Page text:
The COVID-19 pandemic has affected the ability of individual inventors, companies and others to meet deadlines to protect and register their intellectual property. This Advisory provides an overview of the actions intellectual property offices in the United States and Europe have taken during this pandemic.
The New York State Department of Environmental Conservation (DEC) recently issued guidance on what qualifies as “essential” construction in the field of environmental cleanup and Brownfield activities, under two Executive Orders (EO) issued by Governor Cuomo in response to COVID-19, which is detailed in this advisory.
On April 1, 2020, Empire State Development (“ESD”) issued guidance to the New York State Association of Realtors clarifying the types of essential real estate functions that may continue under New York State’s Executive Order 202.6, as modified by Executive Order 202.13.
The CARES Act, a $2 trillion disaster-relief package intended to mitigate the economic impact of the COVID-19 pandemic, also amends certain provisions of the United States Bankruptcy Code, which are briefly described in this advisory.
On March 30, 2020, the New York City Department of Buildings (“DOB”) issued guidance to owners and contractors regarding enforcement of New York’s restrictions on non-essential construction, as set forth in New York State’s Executive Order 202.6 and related interpretive guidance issued by Empire State Development.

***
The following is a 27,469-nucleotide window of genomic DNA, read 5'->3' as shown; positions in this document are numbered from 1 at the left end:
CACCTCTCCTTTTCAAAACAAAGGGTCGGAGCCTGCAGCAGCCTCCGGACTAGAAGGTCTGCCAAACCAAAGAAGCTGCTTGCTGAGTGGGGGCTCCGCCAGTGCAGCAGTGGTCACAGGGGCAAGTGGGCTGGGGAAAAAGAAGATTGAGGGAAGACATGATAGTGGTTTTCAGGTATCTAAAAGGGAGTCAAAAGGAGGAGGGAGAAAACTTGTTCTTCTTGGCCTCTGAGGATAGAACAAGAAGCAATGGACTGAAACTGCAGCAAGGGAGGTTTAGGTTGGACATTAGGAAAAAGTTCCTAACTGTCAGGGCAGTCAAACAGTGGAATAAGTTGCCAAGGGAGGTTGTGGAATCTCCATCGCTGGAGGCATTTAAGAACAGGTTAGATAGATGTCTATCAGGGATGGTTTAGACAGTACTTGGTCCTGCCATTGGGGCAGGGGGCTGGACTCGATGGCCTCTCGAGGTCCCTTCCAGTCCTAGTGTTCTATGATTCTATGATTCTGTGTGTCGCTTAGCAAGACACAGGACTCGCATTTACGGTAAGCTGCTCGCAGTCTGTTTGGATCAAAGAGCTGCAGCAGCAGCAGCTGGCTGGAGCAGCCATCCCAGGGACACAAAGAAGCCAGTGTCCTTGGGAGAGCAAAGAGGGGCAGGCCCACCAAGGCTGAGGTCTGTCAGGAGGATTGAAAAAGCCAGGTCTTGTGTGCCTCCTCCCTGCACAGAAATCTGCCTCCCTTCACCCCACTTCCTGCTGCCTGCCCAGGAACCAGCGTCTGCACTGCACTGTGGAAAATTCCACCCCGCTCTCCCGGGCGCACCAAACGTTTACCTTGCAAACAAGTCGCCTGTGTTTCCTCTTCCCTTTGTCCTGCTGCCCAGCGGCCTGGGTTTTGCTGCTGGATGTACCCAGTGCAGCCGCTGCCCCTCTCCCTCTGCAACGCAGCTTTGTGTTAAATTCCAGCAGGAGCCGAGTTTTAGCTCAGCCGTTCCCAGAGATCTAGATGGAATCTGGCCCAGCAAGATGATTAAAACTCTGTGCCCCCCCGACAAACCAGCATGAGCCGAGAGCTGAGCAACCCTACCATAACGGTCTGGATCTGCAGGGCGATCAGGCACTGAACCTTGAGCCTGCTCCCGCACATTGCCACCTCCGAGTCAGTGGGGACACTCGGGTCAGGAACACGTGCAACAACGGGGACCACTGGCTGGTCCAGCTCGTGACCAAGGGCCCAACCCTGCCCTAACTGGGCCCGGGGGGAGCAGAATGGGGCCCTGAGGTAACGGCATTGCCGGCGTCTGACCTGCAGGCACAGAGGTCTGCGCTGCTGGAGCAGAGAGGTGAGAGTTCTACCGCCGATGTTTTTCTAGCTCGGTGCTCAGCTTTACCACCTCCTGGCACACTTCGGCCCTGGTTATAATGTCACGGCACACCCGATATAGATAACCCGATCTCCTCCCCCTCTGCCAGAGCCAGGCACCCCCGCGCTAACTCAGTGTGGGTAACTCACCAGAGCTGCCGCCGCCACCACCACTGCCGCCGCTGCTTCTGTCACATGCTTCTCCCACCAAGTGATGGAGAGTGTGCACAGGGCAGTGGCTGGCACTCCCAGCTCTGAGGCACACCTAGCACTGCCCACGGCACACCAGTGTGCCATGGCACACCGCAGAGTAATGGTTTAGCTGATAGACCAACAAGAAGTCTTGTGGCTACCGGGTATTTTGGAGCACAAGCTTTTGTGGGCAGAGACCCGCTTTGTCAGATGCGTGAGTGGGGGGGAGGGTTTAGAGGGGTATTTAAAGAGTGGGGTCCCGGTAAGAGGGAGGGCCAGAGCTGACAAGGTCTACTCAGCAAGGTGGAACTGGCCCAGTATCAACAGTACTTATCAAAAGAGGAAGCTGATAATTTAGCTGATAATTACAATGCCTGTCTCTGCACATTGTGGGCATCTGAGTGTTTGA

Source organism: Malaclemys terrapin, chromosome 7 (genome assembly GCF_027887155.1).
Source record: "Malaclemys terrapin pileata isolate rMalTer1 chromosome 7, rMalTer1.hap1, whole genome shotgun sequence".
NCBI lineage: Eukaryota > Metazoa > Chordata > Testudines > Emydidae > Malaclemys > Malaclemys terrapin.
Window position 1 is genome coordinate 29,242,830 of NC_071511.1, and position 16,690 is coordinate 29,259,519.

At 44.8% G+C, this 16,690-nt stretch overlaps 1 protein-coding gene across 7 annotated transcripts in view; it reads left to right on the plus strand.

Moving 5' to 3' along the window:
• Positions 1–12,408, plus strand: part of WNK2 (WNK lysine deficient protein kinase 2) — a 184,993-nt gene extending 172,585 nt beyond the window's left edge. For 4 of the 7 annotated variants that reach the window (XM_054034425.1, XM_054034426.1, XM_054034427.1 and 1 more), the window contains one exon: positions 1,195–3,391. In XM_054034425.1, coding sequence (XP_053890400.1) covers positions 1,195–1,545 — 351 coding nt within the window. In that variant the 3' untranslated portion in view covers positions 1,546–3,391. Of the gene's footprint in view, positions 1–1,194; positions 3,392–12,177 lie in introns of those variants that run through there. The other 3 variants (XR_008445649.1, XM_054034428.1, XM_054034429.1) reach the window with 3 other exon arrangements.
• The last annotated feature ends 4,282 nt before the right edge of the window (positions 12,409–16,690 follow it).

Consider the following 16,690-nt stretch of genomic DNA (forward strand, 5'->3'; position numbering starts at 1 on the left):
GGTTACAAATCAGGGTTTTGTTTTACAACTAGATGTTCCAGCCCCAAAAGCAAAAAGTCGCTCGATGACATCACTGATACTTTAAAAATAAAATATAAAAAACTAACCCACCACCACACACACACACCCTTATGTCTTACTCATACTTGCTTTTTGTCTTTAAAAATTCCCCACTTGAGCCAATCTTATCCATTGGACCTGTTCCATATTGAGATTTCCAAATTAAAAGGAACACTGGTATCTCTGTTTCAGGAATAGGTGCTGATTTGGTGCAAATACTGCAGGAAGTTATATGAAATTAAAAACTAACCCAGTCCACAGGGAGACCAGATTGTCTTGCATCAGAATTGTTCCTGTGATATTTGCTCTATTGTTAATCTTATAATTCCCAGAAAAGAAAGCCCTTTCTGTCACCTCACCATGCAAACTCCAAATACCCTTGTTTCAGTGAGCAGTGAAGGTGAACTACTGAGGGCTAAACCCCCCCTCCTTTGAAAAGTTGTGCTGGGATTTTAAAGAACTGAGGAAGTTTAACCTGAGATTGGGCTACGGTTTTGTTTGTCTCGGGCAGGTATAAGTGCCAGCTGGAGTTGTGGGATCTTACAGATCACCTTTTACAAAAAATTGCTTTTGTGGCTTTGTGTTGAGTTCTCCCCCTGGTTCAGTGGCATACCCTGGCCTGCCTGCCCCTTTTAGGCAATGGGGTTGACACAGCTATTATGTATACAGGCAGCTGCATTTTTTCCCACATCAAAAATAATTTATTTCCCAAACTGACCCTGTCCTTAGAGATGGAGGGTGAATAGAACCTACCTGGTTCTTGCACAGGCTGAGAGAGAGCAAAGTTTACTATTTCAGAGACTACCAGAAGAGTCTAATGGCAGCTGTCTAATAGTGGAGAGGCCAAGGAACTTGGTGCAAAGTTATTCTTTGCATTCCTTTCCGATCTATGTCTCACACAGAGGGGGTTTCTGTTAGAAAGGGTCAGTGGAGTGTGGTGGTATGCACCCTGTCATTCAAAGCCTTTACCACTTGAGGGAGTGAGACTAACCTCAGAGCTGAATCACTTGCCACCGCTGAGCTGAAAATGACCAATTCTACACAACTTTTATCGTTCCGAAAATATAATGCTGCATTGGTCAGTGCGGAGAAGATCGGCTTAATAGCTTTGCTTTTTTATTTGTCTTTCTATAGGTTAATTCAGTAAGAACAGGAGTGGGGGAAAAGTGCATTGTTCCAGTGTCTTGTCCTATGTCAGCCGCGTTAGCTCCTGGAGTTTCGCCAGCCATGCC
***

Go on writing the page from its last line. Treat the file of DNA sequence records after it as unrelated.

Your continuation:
Governor Andrew Cuomo has been issuing a series of executive orders aimed to help businesses ensure continuity during the coronavirus pandemic. So long as certain conditions are met, Executive Order 202.5 makes clear that directors of business corporations may provide consent electronically, and Executive Order 202.8 suspends any requirement that shareholder meetings for business corporations be noticed and held at a physical location.
COVID-19 and Commercial Leases, March 31, 2020.
The COVID-19 pandemic has presented parties to commercial leases with legal issues that are rarely confronted in ordinary times, such as on-site workforce reductions and moratoriums on residential and commercial evictions. This advisory highlights the key issues to consider.